For decades, Hillsborough County’s idea of a local transportation fix has been basically to fill existing potholes (sort of) and take years to build more streets and roads that are outdated before they open.
The only thing everyone seems to agree with is that the community has never the will to pay for a comprehensive plan that would alleviate stifling congestion along city and county roadways.
The county’s exploding population growth no longer makes that a practical plan though, which is why local heavy-hitters Jeff Vinik and Frank Morsani have taken matters into their own hands.
They are backing a plan by a group calling itself All for Transportation that hopes to put a sales tax referendum before voters in November to raise an estimated $280 million annually to fund transit needs.
The tax would run for 30 years. Supporters currently are working to get 49,000 signers on a petition to place the issue on the November ballot. So far, they have presented 5,000 to the local elections office.
Under the proposal, 45 percent of the money would go to the Hillsborough Area Regional Transit for upgraded bus service and pay for other mass transit. The rest would be divided among the county, city of Tampa, Temple Terrace and Plant City for congestion relief.
The group, which also includes attorney Tyler Hudson, who worked on Barack Obama‘s 2008 presidential campaign in Florida, and well-known GOP supporters Nancy Watkins and her husband Robert Watkins.
Well, that’s good. These are serious people who have recognized a serious community need and are trying to do something about it.
But we’ve seen this movie before, haven’t we?
Presented with a similar sales-tax increase proposal in 2010 at the height of the recessions, Hillsborough voters resoundingly said NOPE!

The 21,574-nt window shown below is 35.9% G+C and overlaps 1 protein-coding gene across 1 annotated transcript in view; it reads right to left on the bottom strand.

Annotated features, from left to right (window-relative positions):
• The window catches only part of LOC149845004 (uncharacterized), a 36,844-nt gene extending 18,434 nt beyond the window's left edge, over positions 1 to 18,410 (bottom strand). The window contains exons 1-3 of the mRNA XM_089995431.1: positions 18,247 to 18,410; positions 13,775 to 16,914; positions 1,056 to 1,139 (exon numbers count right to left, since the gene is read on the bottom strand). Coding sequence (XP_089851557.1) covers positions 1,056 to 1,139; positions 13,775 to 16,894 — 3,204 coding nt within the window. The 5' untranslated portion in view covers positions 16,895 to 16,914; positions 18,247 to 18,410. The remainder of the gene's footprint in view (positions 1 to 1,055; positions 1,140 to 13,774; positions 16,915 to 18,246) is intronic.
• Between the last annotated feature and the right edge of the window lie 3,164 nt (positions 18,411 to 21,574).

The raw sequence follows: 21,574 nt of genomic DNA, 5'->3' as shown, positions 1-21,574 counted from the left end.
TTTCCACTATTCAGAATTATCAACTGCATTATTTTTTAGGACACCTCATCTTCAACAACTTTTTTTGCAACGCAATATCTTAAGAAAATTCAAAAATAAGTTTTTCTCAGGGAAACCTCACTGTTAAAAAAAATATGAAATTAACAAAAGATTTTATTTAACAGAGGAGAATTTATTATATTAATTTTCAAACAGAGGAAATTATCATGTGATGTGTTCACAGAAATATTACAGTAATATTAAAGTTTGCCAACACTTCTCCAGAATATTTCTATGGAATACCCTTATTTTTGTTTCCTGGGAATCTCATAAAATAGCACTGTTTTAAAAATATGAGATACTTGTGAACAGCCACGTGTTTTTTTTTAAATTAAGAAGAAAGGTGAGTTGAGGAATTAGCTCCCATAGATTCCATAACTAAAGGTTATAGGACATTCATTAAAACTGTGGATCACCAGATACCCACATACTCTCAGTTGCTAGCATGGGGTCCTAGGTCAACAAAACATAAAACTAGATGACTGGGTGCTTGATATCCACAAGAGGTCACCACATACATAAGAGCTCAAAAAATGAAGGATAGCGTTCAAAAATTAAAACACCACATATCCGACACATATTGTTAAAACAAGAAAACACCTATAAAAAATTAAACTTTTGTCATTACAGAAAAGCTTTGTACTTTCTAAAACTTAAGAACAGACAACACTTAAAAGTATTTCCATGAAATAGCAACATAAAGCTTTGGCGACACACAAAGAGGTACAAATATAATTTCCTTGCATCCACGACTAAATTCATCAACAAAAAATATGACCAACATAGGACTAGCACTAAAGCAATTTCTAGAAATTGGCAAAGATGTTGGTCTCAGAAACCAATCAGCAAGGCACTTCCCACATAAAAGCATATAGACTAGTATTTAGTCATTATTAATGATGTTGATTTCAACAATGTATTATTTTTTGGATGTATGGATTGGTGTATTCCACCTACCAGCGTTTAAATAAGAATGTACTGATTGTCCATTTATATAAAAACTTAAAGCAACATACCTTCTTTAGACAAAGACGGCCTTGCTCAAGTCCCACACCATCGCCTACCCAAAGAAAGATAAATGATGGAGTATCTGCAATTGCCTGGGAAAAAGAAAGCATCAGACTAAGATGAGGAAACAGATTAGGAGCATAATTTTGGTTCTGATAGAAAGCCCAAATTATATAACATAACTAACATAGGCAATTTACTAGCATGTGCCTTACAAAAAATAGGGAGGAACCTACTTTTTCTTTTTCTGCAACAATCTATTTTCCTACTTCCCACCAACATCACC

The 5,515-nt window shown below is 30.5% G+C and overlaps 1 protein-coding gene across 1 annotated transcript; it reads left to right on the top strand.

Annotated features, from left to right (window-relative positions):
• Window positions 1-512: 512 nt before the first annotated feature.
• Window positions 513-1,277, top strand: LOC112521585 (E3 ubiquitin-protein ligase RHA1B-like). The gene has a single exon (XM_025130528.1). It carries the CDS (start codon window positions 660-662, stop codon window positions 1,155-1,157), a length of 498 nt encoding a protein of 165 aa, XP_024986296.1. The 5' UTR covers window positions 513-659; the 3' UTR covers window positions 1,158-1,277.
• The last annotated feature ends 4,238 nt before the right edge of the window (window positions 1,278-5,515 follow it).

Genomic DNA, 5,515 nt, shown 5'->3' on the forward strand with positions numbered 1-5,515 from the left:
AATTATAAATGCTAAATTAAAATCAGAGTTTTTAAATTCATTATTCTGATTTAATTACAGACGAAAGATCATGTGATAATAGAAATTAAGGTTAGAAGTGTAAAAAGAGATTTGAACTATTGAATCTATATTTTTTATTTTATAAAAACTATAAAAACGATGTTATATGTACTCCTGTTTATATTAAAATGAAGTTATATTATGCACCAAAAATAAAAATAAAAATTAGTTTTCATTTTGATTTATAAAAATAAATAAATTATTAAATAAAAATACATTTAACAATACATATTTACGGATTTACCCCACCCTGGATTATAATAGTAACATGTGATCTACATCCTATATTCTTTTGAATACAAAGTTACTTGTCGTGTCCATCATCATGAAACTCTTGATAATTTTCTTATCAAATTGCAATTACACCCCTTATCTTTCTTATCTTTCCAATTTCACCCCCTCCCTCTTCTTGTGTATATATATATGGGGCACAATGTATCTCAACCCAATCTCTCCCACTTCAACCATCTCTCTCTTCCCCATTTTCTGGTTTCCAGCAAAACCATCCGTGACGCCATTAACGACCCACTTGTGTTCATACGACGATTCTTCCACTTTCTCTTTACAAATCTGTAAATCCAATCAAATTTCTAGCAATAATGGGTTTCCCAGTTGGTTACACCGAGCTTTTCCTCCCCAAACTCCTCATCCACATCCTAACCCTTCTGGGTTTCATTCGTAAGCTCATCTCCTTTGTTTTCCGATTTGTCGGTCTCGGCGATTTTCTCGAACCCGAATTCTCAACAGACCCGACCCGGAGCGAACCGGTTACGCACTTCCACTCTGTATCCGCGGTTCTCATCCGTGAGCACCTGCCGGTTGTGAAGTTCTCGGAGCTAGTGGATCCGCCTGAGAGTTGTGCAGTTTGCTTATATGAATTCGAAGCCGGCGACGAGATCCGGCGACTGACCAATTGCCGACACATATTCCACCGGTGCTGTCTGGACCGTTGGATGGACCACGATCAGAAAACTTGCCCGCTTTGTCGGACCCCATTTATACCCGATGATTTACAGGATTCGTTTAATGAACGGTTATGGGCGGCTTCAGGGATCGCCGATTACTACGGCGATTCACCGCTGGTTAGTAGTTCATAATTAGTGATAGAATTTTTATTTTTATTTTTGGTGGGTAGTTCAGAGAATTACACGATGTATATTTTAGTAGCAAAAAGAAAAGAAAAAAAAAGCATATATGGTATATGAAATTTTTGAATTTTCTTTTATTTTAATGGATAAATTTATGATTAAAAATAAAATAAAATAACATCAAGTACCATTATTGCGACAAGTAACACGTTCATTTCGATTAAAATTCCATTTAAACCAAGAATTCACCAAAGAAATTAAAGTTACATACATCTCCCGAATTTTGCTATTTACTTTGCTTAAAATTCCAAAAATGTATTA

Opponents said one reason it failed was the magic four-letter word: R-A-I-L.
Supporters tried again in 2016 to get a plan called Go Hillsborough before voters, but the county commission wouldn’t even let it go on a ballot. By using petitions this time, transit supporters could be able to bypass the tax-skittish commissioners.
And lest we forget, Green Light Pinellas got a red light from voters in 2014.
So yeah, there is some work to do.
But according to the Tampa Bay Times, Vinik and Morsani kicked in $150,000 each to the effort, and both names carry considerable cache. Vinik owns the Tampa Bay Lightning and is spearheading a $3 billion makeover of Tampa’s downtown waterfront.
Morsani is known for his philanthropy and community involvement.
Tampa and Hillsborough County, meanwhile, is becoming increasingly noted for rapid population growth and a transportation system that is woefully short of options that don’t include cars and toll roads.
That’s no longer an option.
Plan Hillsborough noted in November that the county is adding roughly the population of Temple Terrace (24,000) every year. In 2017, the U.S. Census showed that the Tampa area had the fourth-highest growth rate in the country in the past year.
The need is there.
But there also is a need for details about how All for Transportation proposes the money to be spent. The group promises that information will be forthcoming once it gets the signatures needed to put this on the ballot.
If that happens, then they have to sell it.
I mean, really sell it.
The critics will be out there in force with pitchforks and flaming torches, demanding an accounting for how every cent will be spent for the 30-year-life of the tax. Even after they get it, those same people will decry waste, inefficiency and say that things aren’t so bad that we need this.
Assuming they get this on the ballot, supporters will have until November 6 to convince enough people the critics are wrong.
The future of the county could be riding on the answer.